Dozens of families separated by their immigration status briefly reunited this weekend just north of El Paso. For a few hours Sunday morning, Border Patrol agents stood back while families embraced through the Sunland Park border fence, a long row of rust-colored columns that divide the U.S. and Mexico.
It’s Jesus Montejo’s 14th birthday. Usually he has a small celebration – a nice meal and a tres leches cake with his family. But this birthday is different. Jesus is seeing his dad for the first time since he was a baby. And meeting his three younger half siblings.
“Yo nervioso y feliz. I’m nervous and happy,” he says.
Jesus stands on the U.S. side of the border, behind thick steel columns and yellow caution tape. He can see his family through the fence, but has to wait his turn to go greet them.
Jesus’ mother, Maribel, say it’s frustrating to wait. “You want to go, to be there,” she says in Spanish. She smooths her teen son’s swoopy brown hair.
Maribel came to the U.S. with Jesus when he was ten months old. She says it’s important for him to know his dad, so today is a special gift. She says she doesn’t need to give her son a big party or something of monetary value but rather something he feels in his heart.
If Maribel and Jesus, or any of the families here, came to the fence on their own, “there’s a big chance that they are gonna be questioned by Border Patrol. Because that’s a security area,” says Fernando Garcia, the executive director of the Border Network for Human Rights. With that El Paso group, Garcia has spent more than a decade working with local border patrol to improve community relations. And that’s led to this events like this one.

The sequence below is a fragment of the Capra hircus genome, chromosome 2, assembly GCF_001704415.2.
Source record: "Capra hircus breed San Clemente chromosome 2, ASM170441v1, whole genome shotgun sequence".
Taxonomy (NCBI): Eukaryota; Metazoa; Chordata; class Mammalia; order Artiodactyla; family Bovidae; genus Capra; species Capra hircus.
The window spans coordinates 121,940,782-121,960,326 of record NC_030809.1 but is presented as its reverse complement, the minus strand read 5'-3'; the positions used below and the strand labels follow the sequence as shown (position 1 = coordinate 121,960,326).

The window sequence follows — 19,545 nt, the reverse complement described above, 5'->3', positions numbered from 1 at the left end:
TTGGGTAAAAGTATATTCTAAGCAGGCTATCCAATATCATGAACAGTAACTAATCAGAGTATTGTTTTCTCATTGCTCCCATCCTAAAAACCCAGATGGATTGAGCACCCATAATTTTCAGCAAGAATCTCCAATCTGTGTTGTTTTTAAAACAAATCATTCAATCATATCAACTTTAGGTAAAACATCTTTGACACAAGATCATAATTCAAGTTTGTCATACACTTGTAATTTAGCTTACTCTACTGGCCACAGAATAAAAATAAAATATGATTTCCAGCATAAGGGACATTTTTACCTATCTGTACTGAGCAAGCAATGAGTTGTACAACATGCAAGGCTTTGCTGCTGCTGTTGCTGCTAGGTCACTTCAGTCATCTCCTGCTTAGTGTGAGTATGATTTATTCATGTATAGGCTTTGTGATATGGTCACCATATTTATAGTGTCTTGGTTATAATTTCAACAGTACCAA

“With Border Patrol I have to say that they’ve been honoring the agreement in terms of allowing families to get together…” without asking about immigration status or picking anyone up, Garcia says.
Garcia has helped organize five of these reunions. Usually families aren’t stuck on either side of a security fence. They meet in the middle of the Rio Grande, trudging through mud or wading through ankle-deep water, then hugging each other tight. Hundreds of families come from all over the U.S. and Mexico, to embrace a spouse who’s been deported or a grandchild who can’t cross the border because of her immigration status. But today the river is dangerously high. So the big event has been postponed until May, and a smaller group of local families is meeting at the fence.
Garcia says these reunions are an act of love, but also a form of protest against aggressive immigration policies.
“I mean whenever we hear our discourse here in America, any politician, they talk about family and how sacred family is,” Garcia says. “That family is the basic unit of our society. But then we don’t understand when Latino families are being destroyed, that value is being destroyed.”
Finally it’s Jesus’ turn to approach the fence. The other families clap when they learn it’s his birthday. It’s hard to hear over the cheerful music blasting from a nearby speaker. But Jesus’ dad Jessy, eyes brimming with tears, tells Jesus he loves him. His two little sisters reach through the fence and wrap their arms around his back. Jesus tells them to behave, to study hard, and take good care of the family.
Then, after five minutes, their time is up. Jesus says goodbye.
“This day is special to me because I saw my family. It is my birthday today but family’s more important to me,” Jesus says.
He says he’s learned something important in his fourteen years.
“Money won’t buy you anything but cars,” he says. “It won’t buy happiness. As long as you’re with your family you can be happy.”
He hopes to see his family again in May, in the middle of the Rio Grande. Without the fence between them, he says, he can give them stronger hugs.